Over the last two years, the consequences of 150 years of fossil-fuel development have materialized with a vengeance. The U.S. has experienced the worst drought in 80 years, replete with unprecedented Western fires and fears of widespread crop failure. This on the heels of record-breaking U.S. spring temperatures, with record daily highs outpacing record daily lows at a staggering pace of 12:1 since the start of the year. This on the heels of record U.S. flooding throughout the Mississippi basin last year. These examples reflect only the U.S. experience, in a world where record-breaking extreme weather is becoming the norm.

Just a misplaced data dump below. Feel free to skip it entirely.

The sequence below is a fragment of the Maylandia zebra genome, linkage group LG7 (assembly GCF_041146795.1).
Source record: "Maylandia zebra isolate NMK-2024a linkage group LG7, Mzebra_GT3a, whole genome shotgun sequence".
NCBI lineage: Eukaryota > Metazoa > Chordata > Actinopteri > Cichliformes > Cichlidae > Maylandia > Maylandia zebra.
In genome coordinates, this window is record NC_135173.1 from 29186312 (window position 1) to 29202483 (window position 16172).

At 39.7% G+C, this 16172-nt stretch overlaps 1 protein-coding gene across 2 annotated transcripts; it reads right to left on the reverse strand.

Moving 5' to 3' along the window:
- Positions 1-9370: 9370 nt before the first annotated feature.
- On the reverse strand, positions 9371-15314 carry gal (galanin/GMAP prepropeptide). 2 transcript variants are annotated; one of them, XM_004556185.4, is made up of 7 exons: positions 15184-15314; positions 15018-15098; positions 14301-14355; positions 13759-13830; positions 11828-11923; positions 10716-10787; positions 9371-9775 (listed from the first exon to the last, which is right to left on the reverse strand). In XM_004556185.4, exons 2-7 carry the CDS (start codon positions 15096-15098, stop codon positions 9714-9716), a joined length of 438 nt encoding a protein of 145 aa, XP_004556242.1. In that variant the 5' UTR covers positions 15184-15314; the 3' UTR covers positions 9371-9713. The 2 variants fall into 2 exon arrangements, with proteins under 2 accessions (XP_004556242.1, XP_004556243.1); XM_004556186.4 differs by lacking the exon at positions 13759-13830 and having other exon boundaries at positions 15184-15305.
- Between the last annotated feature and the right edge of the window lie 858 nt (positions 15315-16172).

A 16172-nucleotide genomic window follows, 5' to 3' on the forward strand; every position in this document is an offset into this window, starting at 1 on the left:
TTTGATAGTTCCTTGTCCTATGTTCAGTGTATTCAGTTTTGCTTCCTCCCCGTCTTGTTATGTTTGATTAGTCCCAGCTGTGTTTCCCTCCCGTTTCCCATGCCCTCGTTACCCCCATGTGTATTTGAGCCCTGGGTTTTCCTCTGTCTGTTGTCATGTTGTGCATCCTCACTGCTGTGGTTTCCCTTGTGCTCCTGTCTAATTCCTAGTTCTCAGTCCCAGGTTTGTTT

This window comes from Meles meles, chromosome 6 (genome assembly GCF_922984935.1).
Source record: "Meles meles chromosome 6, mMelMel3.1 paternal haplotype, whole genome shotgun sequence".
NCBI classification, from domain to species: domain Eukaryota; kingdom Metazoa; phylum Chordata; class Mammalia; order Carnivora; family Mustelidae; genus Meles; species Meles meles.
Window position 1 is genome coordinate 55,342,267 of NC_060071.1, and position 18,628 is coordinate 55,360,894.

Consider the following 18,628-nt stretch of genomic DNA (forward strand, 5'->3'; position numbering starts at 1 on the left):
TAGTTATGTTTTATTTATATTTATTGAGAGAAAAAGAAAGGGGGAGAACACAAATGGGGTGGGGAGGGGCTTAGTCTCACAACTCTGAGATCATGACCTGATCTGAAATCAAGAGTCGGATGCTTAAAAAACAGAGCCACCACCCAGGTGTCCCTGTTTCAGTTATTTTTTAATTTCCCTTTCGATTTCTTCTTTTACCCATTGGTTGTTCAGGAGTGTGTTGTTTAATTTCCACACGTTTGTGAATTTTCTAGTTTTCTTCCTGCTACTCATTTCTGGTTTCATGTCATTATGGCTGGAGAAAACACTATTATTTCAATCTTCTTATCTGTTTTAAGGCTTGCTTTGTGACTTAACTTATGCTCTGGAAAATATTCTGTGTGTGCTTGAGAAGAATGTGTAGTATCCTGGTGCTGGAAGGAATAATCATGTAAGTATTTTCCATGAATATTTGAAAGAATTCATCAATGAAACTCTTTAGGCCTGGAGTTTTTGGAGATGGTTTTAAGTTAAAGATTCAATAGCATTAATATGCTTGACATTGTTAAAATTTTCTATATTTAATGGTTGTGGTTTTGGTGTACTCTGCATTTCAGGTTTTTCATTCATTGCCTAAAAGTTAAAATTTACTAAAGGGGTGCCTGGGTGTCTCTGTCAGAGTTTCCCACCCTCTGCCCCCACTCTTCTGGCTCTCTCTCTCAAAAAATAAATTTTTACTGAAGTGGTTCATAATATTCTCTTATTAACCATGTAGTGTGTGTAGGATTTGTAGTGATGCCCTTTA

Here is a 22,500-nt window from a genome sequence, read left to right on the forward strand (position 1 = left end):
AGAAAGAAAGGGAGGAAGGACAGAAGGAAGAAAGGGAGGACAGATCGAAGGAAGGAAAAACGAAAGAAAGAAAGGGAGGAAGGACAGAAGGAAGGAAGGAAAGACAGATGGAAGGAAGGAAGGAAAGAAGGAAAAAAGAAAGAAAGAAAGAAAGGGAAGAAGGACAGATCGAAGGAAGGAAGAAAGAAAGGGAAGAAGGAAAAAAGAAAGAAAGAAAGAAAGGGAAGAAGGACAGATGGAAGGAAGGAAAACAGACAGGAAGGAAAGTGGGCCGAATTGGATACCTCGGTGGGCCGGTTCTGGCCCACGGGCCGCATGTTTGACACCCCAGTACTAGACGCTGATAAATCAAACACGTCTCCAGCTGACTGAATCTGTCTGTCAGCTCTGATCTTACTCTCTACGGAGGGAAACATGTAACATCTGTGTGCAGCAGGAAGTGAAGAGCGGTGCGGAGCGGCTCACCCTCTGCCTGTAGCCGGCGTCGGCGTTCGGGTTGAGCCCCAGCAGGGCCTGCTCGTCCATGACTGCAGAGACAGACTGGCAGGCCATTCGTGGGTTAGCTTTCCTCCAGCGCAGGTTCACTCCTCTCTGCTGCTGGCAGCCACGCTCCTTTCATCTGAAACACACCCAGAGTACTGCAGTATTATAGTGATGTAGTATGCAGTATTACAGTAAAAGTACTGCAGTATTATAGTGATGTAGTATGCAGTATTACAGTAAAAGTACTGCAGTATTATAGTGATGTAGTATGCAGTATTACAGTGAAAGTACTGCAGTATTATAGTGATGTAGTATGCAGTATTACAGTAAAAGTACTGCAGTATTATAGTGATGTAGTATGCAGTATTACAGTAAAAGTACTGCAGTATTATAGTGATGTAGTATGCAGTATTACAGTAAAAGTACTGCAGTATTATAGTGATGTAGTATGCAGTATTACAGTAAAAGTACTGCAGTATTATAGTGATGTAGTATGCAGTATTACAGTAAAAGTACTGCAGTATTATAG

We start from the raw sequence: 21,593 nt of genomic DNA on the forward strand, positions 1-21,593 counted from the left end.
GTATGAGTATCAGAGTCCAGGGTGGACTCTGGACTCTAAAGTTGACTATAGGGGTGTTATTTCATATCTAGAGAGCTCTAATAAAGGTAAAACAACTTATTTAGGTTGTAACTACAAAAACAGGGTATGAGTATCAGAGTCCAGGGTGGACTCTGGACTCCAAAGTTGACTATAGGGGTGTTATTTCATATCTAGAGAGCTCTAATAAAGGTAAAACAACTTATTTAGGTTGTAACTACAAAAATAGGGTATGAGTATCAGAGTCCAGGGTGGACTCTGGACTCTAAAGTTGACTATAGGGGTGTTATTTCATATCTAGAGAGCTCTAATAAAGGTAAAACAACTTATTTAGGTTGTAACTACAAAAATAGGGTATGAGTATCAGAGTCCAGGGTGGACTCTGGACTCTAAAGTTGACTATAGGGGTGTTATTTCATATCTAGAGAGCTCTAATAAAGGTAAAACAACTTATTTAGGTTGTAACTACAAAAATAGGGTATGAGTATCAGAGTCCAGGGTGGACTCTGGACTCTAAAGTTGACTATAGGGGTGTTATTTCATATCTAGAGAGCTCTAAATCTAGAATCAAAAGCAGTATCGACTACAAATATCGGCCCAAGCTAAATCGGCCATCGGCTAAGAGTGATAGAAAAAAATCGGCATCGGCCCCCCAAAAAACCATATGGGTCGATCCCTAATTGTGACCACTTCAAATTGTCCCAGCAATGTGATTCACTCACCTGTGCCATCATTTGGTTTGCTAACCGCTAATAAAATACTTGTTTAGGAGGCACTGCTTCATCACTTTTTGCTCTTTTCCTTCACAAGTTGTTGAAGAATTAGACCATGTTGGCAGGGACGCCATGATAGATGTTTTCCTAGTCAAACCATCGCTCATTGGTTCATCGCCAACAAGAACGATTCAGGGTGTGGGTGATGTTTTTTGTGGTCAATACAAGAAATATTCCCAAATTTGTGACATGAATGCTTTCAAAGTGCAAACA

It’s hot. It’s going to get hotter. And despite the politics of the moment, extreme weather will eventually drive a national consensus on climate action. What can each of us do to insure we get there soon, rather than too late?
There are three answers. The first is to build political power. Elect clean-energy champions at the municipal, state, and national levels who can pass policies enabling a clean-energy revolution. The s... Read more